Only 707 films were produced in the United States in 2014, compared to over 1 600 European productions in the same period. However, the European film landscape is still dominated by the strong presence of Hollywood 'majors' such as Sony Pictures, Walt Disney and Warner Bros, accounting for almost two thirds of the EU market.

Digitisation of Europe's film heritage

09-07-2015

EU film heritage covers over 120 years of cinema history and its technological evolution. The recent digital shift has resulted in significant digitisation of film production and distribution chains. Consequently, films produced on other formats (for example, 35mm film or magnetic recording) can only be accessed if appropriate screening equipment is preserved and operational, or the material is digitised. This challenge has redefined the scope of the work and tasks performed by European film heritage ...

EU film heritage covers over 120 years of cinema history and its technological evolution. The recent digital shift has resulted in significant digitisation of film production and distribution chains. Consequently, films produced on other formats (for example, 35mm film or magnetic recording) can only be accessed if appropriate screening equipment is preserved and operational, or the material is digitised. This challenge has redefined the scope of the work and tasks performed by European film heritage institutions. These, mostly publicly funded, bodies have a mission to preserve European films and make them accessible. The process of film heritage digitisation comprises many stages, involving both technical and legal elements. The legal issues include copyright clearance, which enables authors, producers and other rights-holders to receive payment for use or exploitation of their work. Rights management systems vary considerably between EU Member States, as do the technical solutions applied for digitising, preserving and making such digital content accessible. These technical and legal disparities lead to difficulties and higher costs in cross-border or interinstitutional access to film heritage. As these issues are common to all Member States, solutions at EU level could allow mass digitisation of European film heritage, and improve the process, thus reducing costs. Since 2000, the European Commission and the European Parliament, together with the Council, have supported moves to foster cooperation in this field. European funding is available to co-finance such efforts.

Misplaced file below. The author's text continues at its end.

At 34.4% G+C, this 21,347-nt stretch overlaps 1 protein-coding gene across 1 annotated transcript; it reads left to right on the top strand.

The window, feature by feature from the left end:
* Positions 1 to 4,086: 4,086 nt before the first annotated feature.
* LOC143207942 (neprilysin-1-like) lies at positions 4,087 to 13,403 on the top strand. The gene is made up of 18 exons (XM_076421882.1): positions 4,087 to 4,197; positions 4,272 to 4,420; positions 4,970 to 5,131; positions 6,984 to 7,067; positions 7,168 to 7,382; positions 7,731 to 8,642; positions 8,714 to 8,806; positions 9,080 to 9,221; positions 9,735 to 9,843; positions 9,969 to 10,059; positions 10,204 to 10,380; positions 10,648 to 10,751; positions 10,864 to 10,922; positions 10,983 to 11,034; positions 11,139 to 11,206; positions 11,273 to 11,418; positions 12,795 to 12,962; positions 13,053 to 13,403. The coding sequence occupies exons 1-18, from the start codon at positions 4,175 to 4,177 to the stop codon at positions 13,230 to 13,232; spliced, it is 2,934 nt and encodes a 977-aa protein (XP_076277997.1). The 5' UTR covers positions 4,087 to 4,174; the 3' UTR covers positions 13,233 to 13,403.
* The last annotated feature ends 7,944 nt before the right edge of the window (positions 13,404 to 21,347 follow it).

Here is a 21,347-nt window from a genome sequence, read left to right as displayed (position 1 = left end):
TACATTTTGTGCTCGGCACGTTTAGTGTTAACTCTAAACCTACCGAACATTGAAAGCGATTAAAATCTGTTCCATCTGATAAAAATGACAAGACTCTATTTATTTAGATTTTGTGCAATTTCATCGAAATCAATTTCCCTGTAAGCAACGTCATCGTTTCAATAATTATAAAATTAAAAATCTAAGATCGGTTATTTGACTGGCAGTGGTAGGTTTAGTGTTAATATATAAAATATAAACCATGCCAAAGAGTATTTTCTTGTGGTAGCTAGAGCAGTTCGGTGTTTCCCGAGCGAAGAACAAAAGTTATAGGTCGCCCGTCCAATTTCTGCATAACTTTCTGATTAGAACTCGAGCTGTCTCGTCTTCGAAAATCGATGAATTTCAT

European Cinema Online - Past and Present

16-06-2008

"Cinema Online – Past and Present” assesses the feasibility of establishing a pan- European film portal that could lead to more collaboration among film stakeholders in the EU and raise awareness regarding Europe’s cinematographic legacy. In a second part, the study assesses the challenges European film companies face with regards to benefiting from Video on Demand (VOD) and gives an overview of EU policy in relation to VOD.

"Cinema Online – Past and Present” assesses the feasibility of establishing a pan- European film portal that could lead to more collaboration among film stakeholders in the EU and raise awareness regarding Europe’s cinematographic legacy. In a second part, the study assesses the challenges European film companies face with regards to benefiting from Video on Demand (VOD) and gives an overview of EU policy in relation to VOD.

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Kern European Affairs (KEA)